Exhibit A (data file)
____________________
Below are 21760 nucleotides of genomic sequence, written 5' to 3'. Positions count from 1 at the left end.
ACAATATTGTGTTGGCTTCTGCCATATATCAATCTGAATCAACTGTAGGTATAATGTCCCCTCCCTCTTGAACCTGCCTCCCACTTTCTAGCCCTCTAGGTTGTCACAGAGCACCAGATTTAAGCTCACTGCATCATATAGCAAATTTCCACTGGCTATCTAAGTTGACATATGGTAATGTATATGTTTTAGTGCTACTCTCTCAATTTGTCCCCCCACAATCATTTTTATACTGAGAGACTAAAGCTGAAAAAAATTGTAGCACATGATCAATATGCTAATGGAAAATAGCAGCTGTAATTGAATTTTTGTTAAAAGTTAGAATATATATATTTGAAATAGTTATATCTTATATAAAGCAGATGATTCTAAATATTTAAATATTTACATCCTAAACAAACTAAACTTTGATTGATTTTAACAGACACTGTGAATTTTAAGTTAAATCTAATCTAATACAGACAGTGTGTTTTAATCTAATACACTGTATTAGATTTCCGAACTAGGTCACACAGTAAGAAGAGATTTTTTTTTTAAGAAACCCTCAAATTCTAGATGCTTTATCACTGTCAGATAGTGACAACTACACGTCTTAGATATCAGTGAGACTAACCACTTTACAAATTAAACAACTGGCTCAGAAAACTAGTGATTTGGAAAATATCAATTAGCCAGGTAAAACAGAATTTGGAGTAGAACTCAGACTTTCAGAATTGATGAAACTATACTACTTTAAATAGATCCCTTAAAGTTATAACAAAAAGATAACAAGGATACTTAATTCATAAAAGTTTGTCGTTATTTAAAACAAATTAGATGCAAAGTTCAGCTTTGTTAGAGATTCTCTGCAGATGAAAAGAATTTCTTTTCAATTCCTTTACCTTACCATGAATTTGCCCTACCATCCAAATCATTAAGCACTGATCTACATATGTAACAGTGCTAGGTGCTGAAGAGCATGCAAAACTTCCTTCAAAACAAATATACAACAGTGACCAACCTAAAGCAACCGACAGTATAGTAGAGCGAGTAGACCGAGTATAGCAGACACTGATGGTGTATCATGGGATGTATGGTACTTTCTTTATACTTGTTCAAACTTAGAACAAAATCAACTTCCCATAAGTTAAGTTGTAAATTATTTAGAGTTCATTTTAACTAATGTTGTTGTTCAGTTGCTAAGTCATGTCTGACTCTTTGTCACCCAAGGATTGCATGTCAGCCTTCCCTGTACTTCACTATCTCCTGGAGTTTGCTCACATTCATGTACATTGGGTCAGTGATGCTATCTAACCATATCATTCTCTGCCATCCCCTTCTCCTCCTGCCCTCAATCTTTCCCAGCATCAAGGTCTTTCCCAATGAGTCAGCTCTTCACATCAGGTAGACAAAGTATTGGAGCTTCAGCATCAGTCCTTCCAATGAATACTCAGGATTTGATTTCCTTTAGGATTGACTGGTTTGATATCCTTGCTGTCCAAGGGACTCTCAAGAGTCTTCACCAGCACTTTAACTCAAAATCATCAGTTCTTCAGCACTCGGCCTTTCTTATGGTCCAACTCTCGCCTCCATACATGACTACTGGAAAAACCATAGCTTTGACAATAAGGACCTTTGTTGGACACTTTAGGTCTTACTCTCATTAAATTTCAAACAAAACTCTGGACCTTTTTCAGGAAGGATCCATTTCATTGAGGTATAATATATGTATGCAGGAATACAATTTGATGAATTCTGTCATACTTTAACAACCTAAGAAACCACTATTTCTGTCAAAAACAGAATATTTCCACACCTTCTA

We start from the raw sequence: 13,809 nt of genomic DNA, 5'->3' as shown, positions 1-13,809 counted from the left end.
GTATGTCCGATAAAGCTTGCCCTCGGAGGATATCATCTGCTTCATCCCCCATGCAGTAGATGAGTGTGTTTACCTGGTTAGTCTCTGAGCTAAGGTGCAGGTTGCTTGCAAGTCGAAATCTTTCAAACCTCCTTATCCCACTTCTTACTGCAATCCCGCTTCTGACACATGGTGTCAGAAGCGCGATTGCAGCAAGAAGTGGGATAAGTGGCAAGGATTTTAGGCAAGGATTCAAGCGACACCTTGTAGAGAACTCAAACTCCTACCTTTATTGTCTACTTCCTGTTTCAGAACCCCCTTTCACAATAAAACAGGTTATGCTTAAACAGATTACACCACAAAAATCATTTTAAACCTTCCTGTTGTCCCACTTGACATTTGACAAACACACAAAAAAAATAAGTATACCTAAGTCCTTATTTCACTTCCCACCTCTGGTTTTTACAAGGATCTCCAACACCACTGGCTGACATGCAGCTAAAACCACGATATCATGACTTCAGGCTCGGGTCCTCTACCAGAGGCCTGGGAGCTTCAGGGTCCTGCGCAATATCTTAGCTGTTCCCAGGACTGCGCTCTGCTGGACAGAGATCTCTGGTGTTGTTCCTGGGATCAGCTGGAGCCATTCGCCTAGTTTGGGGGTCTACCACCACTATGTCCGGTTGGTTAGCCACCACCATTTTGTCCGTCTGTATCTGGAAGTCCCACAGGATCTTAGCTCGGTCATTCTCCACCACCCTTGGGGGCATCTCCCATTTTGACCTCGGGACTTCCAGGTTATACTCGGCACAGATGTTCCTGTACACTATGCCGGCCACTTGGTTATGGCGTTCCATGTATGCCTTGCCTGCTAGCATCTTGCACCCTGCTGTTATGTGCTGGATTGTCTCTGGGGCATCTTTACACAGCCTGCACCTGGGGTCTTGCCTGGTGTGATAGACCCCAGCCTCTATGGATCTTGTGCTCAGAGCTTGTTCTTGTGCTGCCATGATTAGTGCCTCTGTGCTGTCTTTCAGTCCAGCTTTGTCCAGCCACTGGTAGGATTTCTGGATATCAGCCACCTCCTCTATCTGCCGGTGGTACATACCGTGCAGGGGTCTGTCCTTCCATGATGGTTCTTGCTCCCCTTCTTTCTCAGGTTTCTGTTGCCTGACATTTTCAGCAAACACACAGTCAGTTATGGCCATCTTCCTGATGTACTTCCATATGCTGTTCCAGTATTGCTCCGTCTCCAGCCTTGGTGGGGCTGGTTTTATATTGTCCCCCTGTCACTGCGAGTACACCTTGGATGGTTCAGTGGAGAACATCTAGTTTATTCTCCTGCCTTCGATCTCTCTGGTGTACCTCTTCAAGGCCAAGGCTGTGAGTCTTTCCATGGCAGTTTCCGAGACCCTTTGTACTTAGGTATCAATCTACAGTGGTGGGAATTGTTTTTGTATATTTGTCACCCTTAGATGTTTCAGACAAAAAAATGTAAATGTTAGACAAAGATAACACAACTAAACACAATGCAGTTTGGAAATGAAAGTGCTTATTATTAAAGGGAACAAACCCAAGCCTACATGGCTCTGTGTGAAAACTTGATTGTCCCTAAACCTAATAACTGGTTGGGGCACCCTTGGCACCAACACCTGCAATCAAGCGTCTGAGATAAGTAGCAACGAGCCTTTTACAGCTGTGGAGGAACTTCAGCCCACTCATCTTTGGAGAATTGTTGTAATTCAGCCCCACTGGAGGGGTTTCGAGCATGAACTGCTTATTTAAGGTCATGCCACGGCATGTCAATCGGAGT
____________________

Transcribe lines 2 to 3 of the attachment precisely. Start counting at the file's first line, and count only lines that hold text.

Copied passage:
ACAATATTGTGTTGGCTTCTGCCATATATCAATCTGAATCAACTGTAGGTATAATGTCCCCTCCCTCTTGAACCTGCCTCCCACTTTCTAGCCCTCTAGGTTGTCACAGAGCACCAGATTTAAGCTCACTGCATCATATAGCAAATTTCCACTGGCTATCTAAGTTGACATATGGTAATGTATATGTTTTAGTGCTACTCTCTCAATTTGTCCCCCCACAATCATTTTTATACTGAGAGACTAAAGCTGAAAAAAATTGTAGCACATGATCAATATGCTAATGGAAAATAGCAGCTGTAATTGAATTTTTGTTAAAAGTTAGAATATATATATTTGAAATAGTTATATCTTATATAAAGCAGATGATTCTAAATATTTAAATATTTACATCCTAAACAAACTAAACTTTGATTGATTTTAACAGACACTGTGAATTTTAAGTTAAATCTAATCTAATACAGACAGTGTGTTTTAATCTAATACACTGTATTAGATTTCCGAACTAGGTCACACAGTAAGAAGAGATTTTTTTTTTAAGAAACCCTCAAATTCTAGATGCTTTATCACTGTCAGATAGTGACAACTACACGTCTTAGATATCAGTGAGACTAACCACTTTACAAATTAAACAACTGGCTCAGAAAACTAGTGATTTGGAAAATATCAATTAGCCAGGTAAAACAGAATTTGGAGTAGAACTCAGACTTTCAGAATTGATGAAACTATACTACTTTAAATAGATCCCTTAAAGTTATAACAAAAAGATAACAAGGATACTTAATTCATAAAAGTTTGTCGTTATTTAAAACAAATTAGATGCAAAGTTCAGCTTTGTTAGAGATTCTCTGCAGATGAAAAGAATTTCTTTTCAATTCCTTTACCTTACCATGAATTTGCCCTACCATCCAAATCATTAAGCACTGATCTACATATGTAACAGTGCTAGGTGCTGAAGAGCATGCAAAACTTCCTTCAAAACAAATATACAACAGTGACCAACCTAAAGCAACCGACAGTATAGTAGAGCGAGTAGACCGAGTATAGCAGACACTGATGGTGTATCATGGGATGTATGGTACTTTCTTTATACTTGTTCAAACTTAGAACAAAATCAACTTCCCATAAGTTAAGTTGTAAATTATTTAGAGTTCATTTTAACTAATGTTGTTGTTCAGTTGCTAAGTCATGTCTGACTCTTTGTCACCCAAGGATTGCATGTCAGCCTTCCCTGTACTTCACTATCTCCTGGAGTTTGCTCACATTCATGTACATTGGGTCAGTGATGCTATCTAACCATATCATTCTCTGCCATCCCCTTCTCCTCCTGCCCTCAATCTTTCCCAGCATCAAGGTCTTTCCCAATGAGTCAGCTCTTCACATCAGGTAGACAAAGTATTGGAGCTTCAGCATCAGTCCTTCCAATGAATACTCAGGATTTGATTTCCTTTAGGATTGACTGGTTTGATATCCTTGCTGTCCAAGGGACTCTCAAGAGTCTTCACCAGCACTTTAACTCAAAATCATCAGTTCTTCAGCACTCGGCCTTTCTTATGGTCCAACTCTCGCCTCCATACATGACTACTGGAAAAACCATAGCTTTGACAATAAGGACCTTTGTTGGACACTTTAGGTCTTACTCTCATTAAATTTCAAACAAAACTCTGGACCTTTTTCAGGAAGGATCCATTTCATTGAGGTATAATATATGTATGCAGGAATACAATTTGATGAATTCTGTCATACTTTAACAACCTAAGAAACCACTATTTCTGTCAAAAACAGAATATTTCCACACCTTCTA

We start from the raw sequence: 13,809 nt of genomic DNA, 5'->3' as shown, positions 1-13,809 counted from the left end.